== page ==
How The United States Stole American Samoa

Whether it's suppressing independence fighters in the Philippines, economically exploiting Puerto Rico, or atom-bombing the crap out of the Marshall Islands, the United States has a long history of playing empire with islands far from its own borders. The country finally gave in and granted Hawaii statehood in 1959, but many others have been subjected to U.S. rule without enjoying benefits like being able to vote or self-govern. American Samoa is one such case.

According to Britannica, the Samoan islands have been inhabited since Polynesians — most likely Tongans — arrived around 1000 BC. It is believed that within five centuries, the islands became the point of origin for people who voyaged east to settle other islands in Polynesia. The first European to sight Samoa was Dutch navigator Jacob Roggeveen in 1722, and others followed. As noted by World Travel Guide, the locals earned a fierce reputation after they attacked French settlers in a skirmish that led to a stretch of coastline on the island of Tutuila being named Massacre Bay. The first missionaries from the London Missionary Society arrived in the 1830s, and although there was some resistance from the natives, missionary presence increased and eventually spread to other islands in the archipelago. Although the society's principal proselytizer, John Williams, would end up getting murdered by natives, Christianity had found a foothold in the Samoan islands and was flourishing among the Samoans by the end of the decade.

Americans make their way to Samoa

The first Americans arrived in Samoa in 1839 on the U.S. Exploration Expedition, a crew of missionaries and explorers sent to survey the islands of the Pacific. In his history of that expedition, William Ragan Stanton detailed how they immediately set about doing the most important tasks of such a mission: testing the local women to see how licentious they were in comparison to those on Tahiti. You know, what Jesus would do. They tempted them with presents and lied to them that there were no missionaries aboard their ships, but the women rebuked them. The captain censured his officers' "unauthorized" temptations and called the girls' response "a just and severe rebuke."

U.S. military involvement in the Samoan islands began in 1878, when it established a naval base in Pago Pago Harbor on Tutuila. This military presence would turn into a rivalry with Germany for control of the islands. Scottish novelist Robert Louis Stevenson, who lived in Samoa at the end of his life, recounted a skirmish between the two burgeoning superpowers that nature put a disastrous end to before either side could do any damage. In his 1892 book A Footnote to History: Eight Years of Trouble in Samoa, he wrote of how German warships attempted to attack American vessels, but a typhoon came through before they could begin. The two sides ended up calling a truce, since after the storm abated there were no more war ships left to fight the battle.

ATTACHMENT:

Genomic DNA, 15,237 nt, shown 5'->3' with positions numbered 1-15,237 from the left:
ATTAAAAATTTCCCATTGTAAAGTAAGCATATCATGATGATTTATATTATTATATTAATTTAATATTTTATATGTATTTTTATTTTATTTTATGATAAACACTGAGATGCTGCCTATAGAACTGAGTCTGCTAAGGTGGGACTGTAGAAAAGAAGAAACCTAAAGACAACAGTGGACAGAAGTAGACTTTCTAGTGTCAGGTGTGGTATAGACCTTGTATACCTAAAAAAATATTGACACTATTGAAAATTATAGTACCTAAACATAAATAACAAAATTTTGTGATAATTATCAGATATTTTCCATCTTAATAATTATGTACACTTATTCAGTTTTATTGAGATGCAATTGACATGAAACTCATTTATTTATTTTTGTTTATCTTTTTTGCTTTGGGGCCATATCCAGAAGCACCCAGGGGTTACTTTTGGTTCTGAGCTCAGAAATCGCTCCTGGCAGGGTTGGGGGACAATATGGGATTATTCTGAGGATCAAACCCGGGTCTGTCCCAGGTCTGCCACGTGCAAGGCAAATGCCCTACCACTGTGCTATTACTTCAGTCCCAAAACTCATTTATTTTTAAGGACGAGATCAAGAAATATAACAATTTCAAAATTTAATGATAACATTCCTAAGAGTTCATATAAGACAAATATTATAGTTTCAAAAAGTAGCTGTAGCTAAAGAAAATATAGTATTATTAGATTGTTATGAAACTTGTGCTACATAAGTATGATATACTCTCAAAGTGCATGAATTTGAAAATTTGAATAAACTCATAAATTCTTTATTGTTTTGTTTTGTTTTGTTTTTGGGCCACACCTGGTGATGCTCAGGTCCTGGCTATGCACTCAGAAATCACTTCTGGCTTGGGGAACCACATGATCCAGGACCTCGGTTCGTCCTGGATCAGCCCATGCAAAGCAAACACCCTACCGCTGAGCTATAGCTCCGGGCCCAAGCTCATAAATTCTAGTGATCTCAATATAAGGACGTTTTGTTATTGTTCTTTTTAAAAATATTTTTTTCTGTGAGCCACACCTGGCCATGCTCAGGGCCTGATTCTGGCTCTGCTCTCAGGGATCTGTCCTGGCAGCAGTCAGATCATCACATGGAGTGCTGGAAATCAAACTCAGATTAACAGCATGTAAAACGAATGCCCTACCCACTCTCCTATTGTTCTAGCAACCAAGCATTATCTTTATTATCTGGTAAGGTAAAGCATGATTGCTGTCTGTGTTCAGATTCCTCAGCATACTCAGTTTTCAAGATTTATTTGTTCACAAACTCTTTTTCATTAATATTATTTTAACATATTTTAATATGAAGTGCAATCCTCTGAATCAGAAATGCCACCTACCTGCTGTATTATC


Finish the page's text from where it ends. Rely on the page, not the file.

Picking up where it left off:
The United States gains control of American Samoa

By 1899, Samoa was divided into two spheres of influence, with Germany occupying the islands in the west, and the United States controlling those in the east. Local chiefs on individual islands made formal concessions in the first years of the 20th century. By 1904, they had ceded all of the eastern islands to the United States, but Congress didn't formally accept them for decades. American Samoa came under the administration of the U.S. Navy in 1900, and the islands were used as a strategic military outpost in which the local leaders had diddly squat in the way of administrative powers. According to, the naval base at Tutuila was the largest U.S. defense group in the Pacific during World War II.

After the war, American Samoa grew less important as a military outpost, and in 1951, control of the territory was handed over to a different part of the U.S. government. In a twist of irony so acute it feels like the stuff of a grand postmodernist novel, control of the collection of islands almost 7,000 miles from Washington, D.C., was transferred to the U.S. Department of the Interior, under which it remains to this day. Samoans have since campaigned for the right to self-govern, and in 1977, they elected their first local governor. The territory elected a delegate to the U.S. House of Representatives in 1981, but to this day, that delegate is a nonvoting member of the House.